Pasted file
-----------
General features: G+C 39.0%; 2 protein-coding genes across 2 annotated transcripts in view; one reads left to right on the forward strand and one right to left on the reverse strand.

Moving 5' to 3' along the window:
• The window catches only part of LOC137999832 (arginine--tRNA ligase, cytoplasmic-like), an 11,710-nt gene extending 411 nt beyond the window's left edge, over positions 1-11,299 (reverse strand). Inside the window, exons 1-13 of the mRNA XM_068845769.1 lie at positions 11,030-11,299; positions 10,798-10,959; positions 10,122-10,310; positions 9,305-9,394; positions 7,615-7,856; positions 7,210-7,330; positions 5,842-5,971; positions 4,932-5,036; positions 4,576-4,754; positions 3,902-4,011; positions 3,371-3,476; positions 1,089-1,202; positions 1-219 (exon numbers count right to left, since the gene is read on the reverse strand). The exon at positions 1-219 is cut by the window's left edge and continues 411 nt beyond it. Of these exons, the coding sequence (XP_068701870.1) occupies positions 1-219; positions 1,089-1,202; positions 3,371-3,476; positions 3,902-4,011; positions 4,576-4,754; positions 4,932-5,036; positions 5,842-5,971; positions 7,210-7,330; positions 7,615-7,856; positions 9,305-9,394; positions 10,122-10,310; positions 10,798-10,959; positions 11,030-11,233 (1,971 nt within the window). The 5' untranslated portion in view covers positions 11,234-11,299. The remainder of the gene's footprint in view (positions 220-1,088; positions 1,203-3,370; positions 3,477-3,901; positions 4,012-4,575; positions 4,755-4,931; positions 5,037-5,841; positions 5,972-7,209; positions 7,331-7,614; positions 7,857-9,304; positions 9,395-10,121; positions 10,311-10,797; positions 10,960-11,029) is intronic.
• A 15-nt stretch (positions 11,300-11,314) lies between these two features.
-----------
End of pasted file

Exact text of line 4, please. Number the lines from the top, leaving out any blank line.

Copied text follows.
• A 15-nt stretch (positions 11,300-11,314) lies between these two features.